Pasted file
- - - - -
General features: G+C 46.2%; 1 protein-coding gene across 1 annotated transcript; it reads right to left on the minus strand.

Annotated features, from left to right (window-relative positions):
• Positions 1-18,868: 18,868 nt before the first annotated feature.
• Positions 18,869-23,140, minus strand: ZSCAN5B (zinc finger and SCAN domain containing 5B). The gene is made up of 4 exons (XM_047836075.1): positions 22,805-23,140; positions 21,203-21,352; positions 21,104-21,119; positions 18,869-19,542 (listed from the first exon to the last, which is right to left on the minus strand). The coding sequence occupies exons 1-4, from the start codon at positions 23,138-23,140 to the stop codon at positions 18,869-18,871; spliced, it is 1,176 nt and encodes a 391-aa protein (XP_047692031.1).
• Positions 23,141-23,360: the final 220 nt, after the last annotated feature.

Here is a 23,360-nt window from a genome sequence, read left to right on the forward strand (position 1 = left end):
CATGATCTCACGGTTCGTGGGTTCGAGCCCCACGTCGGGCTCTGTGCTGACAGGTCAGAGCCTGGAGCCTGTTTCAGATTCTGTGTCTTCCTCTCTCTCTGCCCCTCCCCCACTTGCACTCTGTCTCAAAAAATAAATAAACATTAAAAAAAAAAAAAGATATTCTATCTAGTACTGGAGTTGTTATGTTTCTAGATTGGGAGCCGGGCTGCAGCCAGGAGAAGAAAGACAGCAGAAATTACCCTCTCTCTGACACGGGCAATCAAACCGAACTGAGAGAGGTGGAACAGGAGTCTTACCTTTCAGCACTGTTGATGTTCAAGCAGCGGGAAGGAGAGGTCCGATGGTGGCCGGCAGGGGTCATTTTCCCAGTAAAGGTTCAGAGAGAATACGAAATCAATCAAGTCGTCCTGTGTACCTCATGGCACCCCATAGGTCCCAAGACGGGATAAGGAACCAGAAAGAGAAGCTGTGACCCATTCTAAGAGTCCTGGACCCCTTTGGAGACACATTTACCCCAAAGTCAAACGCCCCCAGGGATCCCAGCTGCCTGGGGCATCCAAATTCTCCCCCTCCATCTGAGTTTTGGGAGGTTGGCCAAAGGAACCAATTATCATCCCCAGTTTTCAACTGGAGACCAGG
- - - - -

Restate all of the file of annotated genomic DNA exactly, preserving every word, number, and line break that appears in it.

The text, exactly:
General features: G+C 46.2%; 1 protein-coding gene across 1 annotated transcript; it reads right to left on the minus strand.

Annotated features, from left to right (window-relative positions):
• Positions 1-18,868: 18,868 nt before the first annotated feature.
• Positions 18,869-23,140, minus strand: ZSCAN5B (zinc finger and SCAN domain containing 5B). The gene is made up of 4 exons (XM_047836075.1): positions 22,805-23,140; positions 21,203-21,352; positions 21,104-21,119; positions 18,869-19,542 (listed from the first exon to the last, which is right to left on the minus strand). The coding sequence occupies exons 1-4, from the start codon at positions 23,138-23,140 to the stop codon at positions 18,869-18,871; spliced, it is 1,176 nt and encodes a 391-aa protein (XP_047692031.1).
• Positions 23,141-23,360: the final 220 nt, after the last annotated feature.

Here is a 23,360-nt window from a genome sequence, read left to right on the forward strand (position 1 = left end):
CATGATCTCACGGTTCGTGGGTTCGAGCCCCACGTCGGGCTCTGTGCTGACAGGTCAGAGCCTGGAGCCTGTTTCAGATTCTGTGTCTTCCTCTCTCTCTGCCCCTCCCCCACTTGCACTCTGTCTCAAAAAATAAATAAACATTAAAAAAAAAAAAAGATATTCTATCTAGTACTGGAGTTGTTATGTTTCTAGATTGGGAGCCGGGCTGCAGCCAGGAGAAGAAAGACAGCAGAAATTACCCTCTCTCTGACACGGGCAATCAAACCGAACTGAGAGAGGTGGAACAGGAGTCTTACCTTTCAGCACTGTTGATGTTCAAGCAGCGGGAAGGAGAGGTCCGATGGTGGCCGGCAGGGGTCATTTTCCCAGTAAAGGTTCAGAGAGAATACGAAATCAATCAAGTCGTCCTGTGTACCTCATGGCACCCCATAGGTCCCAAGACGGGATAAGGAACCAGAAAGAGAAGCTGTGACCCATTCTAAGAGTCCTGGACCCCTTTGGAGACACATTTACCCCAAAGTCAAACGCCCCCAGGGATCCCAGCTGCCTGGGGCATCCAAATTCTCCCCCTCCATCTGAGTTTTGGGAGGTTGGCCAAAGGAACCAATTATCATCCCCAGTTTTCAACTGGAGACCAGG